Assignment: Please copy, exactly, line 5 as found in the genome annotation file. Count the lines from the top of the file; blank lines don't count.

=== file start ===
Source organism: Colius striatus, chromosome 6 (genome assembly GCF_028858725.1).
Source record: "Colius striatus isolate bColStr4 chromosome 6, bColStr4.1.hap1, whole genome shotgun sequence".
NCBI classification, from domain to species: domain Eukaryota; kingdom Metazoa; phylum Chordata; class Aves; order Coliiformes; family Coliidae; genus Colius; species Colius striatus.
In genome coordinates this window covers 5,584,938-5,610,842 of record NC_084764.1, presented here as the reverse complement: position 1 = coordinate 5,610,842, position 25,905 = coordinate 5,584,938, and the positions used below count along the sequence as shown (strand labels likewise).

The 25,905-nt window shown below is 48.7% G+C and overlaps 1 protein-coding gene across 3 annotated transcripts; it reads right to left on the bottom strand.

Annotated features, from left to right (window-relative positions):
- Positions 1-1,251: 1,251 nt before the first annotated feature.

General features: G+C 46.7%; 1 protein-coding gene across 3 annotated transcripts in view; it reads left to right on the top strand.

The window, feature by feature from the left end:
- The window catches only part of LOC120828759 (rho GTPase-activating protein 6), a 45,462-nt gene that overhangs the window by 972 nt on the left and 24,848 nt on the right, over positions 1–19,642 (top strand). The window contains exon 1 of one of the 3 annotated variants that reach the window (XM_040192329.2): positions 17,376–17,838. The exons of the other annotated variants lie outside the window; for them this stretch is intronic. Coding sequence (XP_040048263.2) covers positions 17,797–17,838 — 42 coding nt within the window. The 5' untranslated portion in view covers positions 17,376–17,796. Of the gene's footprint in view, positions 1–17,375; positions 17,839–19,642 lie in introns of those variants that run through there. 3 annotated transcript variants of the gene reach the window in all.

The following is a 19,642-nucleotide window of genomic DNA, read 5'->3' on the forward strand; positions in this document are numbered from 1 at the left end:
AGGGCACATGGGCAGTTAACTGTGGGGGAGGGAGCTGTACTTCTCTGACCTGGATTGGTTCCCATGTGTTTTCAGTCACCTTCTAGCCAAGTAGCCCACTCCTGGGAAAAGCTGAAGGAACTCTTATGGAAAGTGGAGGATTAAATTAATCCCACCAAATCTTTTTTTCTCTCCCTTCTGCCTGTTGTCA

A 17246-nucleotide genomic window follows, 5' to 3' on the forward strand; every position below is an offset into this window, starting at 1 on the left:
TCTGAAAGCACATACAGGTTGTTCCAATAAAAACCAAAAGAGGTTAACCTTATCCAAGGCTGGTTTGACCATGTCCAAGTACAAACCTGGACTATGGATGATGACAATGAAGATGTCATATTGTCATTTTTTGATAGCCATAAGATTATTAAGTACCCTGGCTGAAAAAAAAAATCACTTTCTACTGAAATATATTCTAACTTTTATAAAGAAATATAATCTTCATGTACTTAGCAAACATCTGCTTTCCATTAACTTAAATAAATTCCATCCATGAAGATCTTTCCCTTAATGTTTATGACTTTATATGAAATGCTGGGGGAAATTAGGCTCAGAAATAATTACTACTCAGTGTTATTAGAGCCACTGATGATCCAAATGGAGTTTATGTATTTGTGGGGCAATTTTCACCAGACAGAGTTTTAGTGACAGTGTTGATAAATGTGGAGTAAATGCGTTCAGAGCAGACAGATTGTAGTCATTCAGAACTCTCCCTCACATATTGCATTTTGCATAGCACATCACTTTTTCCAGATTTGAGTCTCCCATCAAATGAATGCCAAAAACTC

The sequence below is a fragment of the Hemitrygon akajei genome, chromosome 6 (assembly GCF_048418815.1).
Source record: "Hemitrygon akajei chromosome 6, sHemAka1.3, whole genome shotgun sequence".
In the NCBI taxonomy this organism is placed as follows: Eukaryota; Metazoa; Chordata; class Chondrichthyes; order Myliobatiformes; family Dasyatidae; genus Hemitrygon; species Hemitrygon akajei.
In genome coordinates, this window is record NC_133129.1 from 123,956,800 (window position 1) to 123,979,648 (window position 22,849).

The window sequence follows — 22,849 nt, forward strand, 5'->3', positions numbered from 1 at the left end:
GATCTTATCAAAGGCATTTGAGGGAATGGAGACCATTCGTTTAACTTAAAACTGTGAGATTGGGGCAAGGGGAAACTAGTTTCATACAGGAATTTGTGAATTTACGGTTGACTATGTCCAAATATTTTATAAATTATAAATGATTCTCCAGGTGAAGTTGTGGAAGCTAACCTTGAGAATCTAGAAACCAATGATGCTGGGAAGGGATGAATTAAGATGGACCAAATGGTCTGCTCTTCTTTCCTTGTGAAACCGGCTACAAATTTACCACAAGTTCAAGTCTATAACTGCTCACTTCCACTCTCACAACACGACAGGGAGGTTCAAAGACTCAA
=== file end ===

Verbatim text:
The 25,905-nt window shown below is 48.7% G+C and overlaps 1 protein-coding gene across 3 annotated transcripts; it reads right to left on the bottom strand.